Representative John Payne has destroyed John Shea´s public opinion that Internet gambling in Pennsylvania would cannibalize the state´s casino industry.
At the end of June, Tim Shea – the President of the Pennsylvania Horsemen’s Benevolent and Protective Association – had a letter published on Pennlive.com in which he expressed concerns that the introduction of Internet gambling in Pennsylvania would cannibalize the casino industry.
Shea´s motives for publicly speaking out against the introduction of Internet gambling were that a proportion of slot revenues from racetrack casinos currently go directly to the Race Horse Development Fund to develop growth in the state´s horse racing industry.
Since 2004, the “Fund” has received $210 million, of which approximately 89% has been redistributed into the local economy – a local economy which contains a significant proportion of members of the Horsemen’s Benevolent and Protective Association.
Shea believes that 27% – 30% of the fund´s revenues could be wiped out due to cannibalization of the casino industry by Internet gambling, and he supports his argument with a “recent” study published in the University of Nevada Las Vegas Gaming Research and Review Journal.
A Genuine Concern or a Pitch for More Money?
Inasmuch as Shea may be genuinely concerned about the members he represents, it was noticeable that he wrote
as currently written SB900 would allow Internet gaming to bypass this fund – hinting that he would withdraw his objections to Internet gambling in Pennsylvania if the Race Horse Development Fund was to get a slice of the pie.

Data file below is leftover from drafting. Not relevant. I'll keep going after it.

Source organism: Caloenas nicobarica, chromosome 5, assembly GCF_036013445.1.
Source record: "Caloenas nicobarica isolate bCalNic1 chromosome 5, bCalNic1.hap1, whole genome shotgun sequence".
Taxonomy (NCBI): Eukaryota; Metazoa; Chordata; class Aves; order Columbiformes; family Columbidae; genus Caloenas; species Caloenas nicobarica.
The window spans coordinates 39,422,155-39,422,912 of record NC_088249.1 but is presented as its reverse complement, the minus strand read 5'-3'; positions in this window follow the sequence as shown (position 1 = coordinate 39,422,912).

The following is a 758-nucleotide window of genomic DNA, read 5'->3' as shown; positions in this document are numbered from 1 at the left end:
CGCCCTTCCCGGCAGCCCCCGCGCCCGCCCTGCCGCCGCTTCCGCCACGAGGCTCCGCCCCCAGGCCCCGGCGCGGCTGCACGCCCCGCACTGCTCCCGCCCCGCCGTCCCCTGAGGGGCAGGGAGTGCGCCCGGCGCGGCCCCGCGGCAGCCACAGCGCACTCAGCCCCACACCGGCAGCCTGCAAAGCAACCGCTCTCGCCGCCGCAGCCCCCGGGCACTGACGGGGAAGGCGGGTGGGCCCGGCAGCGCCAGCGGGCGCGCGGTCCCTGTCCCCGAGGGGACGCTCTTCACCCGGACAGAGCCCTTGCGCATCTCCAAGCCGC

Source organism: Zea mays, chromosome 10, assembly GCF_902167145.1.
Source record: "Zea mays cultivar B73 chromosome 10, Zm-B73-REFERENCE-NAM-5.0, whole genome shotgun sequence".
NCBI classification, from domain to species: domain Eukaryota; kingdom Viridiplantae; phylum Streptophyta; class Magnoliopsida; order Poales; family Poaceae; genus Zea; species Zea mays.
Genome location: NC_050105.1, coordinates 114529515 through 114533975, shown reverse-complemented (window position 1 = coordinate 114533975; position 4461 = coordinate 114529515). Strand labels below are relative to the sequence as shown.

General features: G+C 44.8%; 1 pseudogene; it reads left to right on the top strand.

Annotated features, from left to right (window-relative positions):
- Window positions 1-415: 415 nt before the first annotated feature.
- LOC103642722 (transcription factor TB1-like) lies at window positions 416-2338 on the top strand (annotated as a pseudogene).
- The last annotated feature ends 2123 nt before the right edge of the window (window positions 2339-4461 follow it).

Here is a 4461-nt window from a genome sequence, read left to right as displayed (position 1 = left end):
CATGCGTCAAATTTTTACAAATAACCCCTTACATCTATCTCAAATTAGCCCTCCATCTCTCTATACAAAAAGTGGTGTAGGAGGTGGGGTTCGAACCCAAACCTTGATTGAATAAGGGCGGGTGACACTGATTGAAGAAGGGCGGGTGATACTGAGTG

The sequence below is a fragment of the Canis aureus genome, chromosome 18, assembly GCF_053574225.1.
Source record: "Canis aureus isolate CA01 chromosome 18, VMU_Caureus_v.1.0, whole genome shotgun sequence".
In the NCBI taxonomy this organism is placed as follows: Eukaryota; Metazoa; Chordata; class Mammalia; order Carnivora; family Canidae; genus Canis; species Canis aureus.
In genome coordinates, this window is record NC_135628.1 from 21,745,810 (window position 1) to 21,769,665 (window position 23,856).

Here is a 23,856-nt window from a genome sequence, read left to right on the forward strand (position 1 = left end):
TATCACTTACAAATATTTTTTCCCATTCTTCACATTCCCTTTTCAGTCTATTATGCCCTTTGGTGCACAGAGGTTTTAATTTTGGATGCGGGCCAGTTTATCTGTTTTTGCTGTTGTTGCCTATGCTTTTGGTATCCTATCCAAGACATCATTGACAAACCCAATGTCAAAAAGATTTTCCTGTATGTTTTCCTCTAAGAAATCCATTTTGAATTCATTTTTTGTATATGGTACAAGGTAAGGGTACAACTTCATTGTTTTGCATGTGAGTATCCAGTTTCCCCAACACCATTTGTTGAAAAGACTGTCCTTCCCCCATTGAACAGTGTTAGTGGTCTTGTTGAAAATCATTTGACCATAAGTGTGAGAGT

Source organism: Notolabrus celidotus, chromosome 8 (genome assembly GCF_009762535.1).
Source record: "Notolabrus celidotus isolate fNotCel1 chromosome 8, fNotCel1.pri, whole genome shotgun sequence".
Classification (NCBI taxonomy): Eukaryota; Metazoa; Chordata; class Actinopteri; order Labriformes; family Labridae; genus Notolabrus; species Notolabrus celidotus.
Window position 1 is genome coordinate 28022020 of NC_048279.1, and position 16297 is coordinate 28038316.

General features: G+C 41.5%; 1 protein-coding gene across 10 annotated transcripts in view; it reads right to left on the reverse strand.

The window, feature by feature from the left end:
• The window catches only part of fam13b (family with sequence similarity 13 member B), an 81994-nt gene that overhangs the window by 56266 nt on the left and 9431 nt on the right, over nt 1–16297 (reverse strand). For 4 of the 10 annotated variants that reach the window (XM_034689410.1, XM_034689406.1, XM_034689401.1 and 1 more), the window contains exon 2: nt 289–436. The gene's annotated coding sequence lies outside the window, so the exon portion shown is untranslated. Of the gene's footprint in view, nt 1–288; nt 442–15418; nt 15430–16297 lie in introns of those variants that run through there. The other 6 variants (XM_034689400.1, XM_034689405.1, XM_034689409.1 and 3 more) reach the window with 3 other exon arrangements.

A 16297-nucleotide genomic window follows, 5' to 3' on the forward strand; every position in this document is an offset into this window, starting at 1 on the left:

Shea´s organization would not be the first to pitch for more money. Last month we reported on how Pennsylvania´s Department of Drug and Alcohol Programs gave such a convincing performance at an i-gaming hearing of the Senate Community, Economic and Recreational Development Committee that the committee chairman simply asked them how much money they would like.
Previously the Parx Casino in Bensalem, PA, has insisted that players register in person for online accounts at brick-and-mortar casinos in order to
strengthen the relationship between online poker players and the casino, while the over-spending politicians in PA are calling for a 54% tax rate on gross gaming revenues to fill a massive hole in the state´s budget.
Payne Fights Back – Argues that Shea´s Opinion is Out of Date
In response to John Shea´s letter, Representative John Payne – author of Pennsylvania´s first i-gaming Bill this year (HB649) – wrote to the Republican Herald. In his letter, Payne accused Shea of using an out-of-date and irrelevant study to support his opinion.
Payne wrote that the study Shea was basing his argument on came from research conducted in 2012 and focused on offshore, unregulated online gambling. In a more recent study conducted earlier this year on the effects of regulated gambling on the casino industry, the author of the 2012 report acknowledged that there was a distinction between regulated and unregulated online gambling.
Payne claims that the updated study found
a robust complementary (positive) relationship between online and offline gambling and that the author ended his report by concluding:
[I] suggest that economic concerns around the cannibalization of traditional gambling industries should be reconsidered, and provide support for prior research showing that Internet based firms can be complementary to brick-and-mortar businesses.
Payne finished his letter to the Republican Herald by stating that regulated Internet gambling would be good for Pennsylvania – and the Pennsylvania horse racing industry – for many reasons. He said that regulation would drive illegal operators out of the market – preventing millions of dollars of revenue from leaving the state – it would protect problem gamblers and those too young to bet on the Internet, and would generate more money (rather than less) for the beneficiaries of the tax revenues generated by the state´s brick and mortar casinos.